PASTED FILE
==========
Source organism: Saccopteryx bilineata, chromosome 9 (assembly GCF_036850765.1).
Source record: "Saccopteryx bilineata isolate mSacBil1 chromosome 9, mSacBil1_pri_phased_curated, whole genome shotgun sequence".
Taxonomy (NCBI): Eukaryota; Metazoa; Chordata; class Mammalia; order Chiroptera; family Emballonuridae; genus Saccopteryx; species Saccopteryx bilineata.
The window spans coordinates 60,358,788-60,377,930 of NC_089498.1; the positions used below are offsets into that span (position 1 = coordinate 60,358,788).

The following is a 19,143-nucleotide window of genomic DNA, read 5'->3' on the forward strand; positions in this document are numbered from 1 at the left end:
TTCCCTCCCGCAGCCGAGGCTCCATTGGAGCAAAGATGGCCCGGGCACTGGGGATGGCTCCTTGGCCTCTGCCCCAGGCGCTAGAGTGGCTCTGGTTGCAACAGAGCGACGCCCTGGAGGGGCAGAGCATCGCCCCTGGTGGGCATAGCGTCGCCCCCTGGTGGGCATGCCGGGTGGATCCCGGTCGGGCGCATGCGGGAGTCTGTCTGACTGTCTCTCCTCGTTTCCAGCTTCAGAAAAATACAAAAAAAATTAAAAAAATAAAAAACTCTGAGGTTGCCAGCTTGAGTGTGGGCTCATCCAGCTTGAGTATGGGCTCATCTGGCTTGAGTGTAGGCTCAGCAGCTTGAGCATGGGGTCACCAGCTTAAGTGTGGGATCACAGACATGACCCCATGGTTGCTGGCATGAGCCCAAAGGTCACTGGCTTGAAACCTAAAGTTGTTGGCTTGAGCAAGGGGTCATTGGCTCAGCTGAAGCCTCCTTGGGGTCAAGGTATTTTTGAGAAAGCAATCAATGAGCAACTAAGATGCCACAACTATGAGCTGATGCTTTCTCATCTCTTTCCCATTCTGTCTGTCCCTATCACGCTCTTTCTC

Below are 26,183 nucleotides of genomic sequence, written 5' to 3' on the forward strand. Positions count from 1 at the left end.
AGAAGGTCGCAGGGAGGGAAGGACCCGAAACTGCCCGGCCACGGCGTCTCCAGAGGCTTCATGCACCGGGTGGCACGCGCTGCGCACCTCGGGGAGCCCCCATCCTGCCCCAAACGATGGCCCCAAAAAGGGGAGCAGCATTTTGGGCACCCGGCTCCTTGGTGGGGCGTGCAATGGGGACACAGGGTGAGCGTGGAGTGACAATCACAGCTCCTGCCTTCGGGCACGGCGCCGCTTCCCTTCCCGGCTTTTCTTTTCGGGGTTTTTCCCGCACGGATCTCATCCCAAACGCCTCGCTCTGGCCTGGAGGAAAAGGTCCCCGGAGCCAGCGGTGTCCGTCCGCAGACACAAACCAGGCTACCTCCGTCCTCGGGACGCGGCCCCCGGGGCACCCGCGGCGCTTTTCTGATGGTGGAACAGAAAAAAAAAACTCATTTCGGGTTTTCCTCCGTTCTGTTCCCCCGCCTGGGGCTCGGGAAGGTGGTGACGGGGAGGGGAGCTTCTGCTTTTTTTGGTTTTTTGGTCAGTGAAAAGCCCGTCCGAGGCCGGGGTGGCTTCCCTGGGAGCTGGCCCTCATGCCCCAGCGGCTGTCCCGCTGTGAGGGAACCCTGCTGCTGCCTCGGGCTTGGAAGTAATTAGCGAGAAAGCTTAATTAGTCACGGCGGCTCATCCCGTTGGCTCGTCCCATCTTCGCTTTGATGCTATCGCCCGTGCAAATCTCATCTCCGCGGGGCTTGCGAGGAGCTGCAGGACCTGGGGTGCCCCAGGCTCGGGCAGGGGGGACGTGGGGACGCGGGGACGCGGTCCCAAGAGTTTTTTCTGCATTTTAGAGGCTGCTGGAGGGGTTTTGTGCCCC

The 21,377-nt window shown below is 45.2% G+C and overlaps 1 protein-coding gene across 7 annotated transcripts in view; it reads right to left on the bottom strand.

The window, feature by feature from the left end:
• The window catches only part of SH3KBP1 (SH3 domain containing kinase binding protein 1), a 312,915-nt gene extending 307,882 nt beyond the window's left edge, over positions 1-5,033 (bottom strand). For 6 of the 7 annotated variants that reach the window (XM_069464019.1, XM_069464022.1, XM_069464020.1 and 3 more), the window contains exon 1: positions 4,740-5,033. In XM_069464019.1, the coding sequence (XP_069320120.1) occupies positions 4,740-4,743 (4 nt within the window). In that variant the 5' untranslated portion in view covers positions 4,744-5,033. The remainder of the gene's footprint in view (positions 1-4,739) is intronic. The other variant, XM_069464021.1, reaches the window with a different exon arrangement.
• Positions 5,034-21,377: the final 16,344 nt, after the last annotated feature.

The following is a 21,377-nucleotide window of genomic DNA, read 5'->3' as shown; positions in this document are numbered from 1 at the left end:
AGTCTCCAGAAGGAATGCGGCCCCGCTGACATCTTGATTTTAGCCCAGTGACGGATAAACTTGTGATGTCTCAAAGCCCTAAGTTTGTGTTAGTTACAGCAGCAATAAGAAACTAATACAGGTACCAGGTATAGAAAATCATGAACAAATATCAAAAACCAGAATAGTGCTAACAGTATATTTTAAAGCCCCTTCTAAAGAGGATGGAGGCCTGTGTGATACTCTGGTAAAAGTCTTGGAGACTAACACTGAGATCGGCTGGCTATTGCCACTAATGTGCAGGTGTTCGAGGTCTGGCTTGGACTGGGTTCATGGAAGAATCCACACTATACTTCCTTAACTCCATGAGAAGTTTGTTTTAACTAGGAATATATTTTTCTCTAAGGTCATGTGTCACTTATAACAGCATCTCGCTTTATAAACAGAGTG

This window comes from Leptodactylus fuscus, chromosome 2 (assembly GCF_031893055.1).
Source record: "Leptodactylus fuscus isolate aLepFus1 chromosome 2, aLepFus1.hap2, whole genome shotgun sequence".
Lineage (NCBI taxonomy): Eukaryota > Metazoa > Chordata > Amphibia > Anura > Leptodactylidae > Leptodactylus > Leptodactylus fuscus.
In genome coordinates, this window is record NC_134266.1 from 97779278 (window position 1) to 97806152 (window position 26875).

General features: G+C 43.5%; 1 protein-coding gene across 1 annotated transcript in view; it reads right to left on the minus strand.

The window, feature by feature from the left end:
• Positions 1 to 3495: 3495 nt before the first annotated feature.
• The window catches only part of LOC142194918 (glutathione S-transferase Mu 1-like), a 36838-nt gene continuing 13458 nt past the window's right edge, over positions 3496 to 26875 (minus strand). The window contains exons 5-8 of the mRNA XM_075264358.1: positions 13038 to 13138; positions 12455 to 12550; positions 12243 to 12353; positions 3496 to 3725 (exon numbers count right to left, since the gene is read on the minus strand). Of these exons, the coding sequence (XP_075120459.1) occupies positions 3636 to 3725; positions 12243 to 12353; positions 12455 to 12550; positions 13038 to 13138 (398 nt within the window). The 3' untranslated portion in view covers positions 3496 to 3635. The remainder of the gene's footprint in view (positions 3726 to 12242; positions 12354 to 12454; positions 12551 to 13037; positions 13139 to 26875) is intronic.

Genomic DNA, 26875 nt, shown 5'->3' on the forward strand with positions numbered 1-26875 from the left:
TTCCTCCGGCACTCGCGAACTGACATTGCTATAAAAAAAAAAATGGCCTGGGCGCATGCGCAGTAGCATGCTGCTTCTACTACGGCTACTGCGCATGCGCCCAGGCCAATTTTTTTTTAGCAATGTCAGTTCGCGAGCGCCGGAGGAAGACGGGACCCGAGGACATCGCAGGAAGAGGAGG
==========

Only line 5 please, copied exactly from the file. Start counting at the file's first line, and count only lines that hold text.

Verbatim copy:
The following is a 19,143-nucleotide window of genomic DNA, read 5'->3' on the forward strand; positions in this document are numbered from 1 at the left end: